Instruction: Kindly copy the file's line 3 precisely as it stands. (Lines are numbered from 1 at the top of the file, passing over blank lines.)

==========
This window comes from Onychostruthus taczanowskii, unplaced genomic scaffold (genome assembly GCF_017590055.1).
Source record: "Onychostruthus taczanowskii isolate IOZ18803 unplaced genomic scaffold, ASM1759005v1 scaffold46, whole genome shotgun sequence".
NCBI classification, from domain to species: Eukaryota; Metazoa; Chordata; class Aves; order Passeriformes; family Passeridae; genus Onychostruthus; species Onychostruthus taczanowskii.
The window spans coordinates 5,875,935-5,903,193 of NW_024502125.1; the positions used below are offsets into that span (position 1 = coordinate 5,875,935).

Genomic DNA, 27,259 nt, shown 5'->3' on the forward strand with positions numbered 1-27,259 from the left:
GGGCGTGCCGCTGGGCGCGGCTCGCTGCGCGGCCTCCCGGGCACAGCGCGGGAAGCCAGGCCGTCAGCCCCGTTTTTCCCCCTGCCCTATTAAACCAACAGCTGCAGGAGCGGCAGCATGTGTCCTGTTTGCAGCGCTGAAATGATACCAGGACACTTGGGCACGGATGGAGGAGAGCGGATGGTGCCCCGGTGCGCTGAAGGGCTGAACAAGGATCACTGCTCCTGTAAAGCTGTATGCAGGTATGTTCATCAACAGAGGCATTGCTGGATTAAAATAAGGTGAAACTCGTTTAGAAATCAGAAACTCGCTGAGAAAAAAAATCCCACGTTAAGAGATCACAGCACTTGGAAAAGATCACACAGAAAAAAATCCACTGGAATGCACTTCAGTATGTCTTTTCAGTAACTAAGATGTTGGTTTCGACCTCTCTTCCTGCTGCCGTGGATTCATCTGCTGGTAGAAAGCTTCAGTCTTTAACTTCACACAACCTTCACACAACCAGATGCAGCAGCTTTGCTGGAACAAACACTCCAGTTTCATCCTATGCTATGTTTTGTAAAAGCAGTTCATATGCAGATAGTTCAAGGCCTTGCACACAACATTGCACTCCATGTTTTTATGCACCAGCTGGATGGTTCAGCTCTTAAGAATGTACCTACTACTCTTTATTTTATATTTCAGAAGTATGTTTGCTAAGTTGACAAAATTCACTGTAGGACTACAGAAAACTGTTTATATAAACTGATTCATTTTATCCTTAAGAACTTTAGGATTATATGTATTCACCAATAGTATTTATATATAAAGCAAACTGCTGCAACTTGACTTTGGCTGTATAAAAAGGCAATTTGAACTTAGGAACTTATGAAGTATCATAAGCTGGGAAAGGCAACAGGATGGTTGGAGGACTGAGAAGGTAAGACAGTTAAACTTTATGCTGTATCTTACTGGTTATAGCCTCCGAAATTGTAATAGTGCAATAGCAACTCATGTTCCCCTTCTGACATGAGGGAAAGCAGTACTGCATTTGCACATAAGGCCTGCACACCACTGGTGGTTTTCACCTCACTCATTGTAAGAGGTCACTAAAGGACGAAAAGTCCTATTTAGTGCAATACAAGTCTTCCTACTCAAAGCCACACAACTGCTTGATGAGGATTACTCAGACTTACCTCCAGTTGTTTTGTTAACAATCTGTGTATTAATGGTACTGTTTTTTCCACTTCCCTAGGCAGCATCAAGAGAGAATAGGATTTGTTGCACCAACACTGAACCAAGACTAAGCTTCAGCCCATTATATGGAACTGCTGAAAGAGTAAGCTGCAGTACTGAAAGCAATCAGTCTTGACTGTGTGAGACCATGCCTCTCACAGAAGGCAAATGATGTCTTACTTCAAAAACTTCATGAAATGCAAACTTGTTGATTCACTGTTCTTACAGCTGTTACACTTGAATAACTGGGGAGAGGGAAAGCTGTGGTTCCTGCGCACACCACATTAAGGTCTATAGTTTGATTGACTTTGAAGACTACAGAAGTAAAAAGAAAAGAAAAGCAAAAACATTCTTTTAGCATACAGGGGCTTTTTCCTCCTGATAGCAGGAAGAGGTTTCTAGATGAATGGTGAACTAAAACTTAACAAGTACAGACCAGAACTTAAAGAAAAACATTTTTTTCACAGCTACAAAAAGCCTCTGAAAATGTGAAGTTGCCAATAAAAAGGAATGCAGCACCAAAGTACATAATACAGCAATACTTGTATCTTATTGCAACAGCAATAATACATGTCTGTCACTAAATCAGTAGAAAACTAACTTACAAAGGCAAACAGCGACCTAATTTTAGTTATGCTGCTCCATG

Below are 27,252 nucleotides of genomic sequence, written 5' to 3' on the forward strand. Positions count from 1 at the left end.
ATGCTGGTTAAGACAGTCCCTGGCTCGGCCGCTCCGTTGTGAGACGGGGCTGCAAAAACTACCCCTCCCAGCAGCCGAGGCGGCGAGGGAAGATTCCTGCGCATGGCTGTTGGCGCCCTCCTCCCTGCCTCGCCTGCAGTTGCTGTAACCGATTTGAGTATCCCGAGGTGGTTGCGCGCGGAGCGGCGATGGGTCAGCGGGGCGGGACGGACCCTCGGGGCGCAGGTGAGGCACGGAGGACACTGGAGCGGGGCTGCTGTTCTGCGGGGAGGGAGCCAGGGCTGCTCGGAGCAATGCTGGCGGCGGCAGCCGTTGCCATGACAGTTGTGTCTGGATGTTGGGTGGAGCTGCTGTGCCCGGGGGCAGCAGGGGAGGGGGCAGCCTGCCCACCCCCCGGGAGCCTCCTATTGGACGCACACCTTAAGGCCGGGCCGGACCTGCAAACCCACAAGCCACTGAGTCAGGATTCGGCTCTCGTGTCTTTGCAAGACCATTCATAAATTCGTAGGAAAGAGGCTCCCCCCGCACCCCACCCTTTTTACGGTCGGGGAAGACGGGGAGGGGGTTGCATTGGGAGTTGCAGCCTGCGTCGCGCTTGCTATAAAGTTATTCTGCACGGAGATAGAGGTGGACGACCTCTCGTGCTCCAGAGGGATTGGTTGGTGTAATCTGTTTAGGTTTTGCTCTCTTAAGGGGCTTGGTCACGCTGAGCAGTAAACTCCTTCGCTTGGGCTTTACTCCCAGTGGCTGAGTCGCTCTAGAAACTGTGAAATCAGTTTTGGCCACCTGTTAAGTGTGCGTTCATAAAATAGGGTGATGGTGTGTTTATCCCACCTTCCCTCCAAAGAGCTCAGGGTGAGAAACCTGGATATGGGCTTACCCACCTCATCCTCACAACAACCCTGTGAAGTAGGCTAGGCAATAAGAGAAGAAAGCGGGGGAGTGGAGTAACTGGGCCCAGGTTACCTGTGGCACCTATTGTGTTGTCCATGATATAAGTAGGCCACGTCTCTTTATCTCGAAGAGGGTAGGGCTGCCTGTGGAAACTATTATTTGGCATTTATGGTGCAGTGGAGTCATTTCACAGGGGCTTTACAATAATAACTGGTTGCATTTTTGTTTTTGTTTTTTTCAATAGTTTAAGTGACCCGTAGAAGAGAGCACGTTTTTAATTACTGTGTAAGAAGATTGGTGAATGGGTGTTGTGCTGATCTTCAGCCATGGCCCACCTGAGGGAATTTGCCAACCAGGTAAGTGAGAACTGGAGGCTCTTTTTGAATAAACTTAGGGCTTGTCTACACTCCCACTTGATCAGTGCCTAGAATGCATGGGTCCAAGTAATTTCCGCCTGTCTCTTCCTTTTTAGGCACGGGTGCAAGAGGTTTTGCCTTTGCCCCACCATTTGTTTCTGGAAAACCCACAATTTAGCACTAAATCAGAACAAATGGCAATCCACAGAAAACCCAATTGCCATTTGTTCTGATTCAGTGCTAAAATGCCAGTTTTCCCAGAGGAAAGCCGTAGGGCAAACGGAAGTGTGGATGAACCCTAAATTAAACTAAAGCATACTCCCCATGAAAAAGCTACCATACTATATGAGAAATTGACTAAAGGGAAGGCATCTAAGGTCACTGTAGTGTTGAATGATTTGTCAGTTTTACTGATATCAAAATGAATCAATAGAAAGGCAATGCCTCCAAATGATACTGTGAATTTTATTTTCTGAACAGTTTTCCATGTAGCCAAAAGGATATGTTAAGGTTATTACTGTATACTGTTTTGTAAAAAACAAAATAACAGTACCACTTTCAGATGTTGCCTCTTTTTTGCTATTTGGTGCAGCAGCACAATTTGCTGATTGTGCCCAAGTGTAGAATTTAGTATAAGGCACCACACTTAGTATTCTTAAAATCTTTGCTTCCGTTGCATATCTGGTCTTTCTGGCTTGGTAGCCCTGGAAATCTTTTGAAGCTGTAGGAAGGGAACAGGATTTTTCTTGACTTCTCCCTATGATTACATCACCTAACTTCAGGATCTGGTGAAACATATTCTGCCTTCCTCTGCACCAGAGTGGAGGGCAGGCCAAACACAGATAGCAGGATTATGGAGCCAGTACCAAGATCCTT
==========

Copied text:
NCBI classification, from domain to species: Eukaryota; Metazoa; Chordata; class Aves; order Passeriformes; family Passeridae; genus Onychostruthus; species Onychostruthus taczanowskii.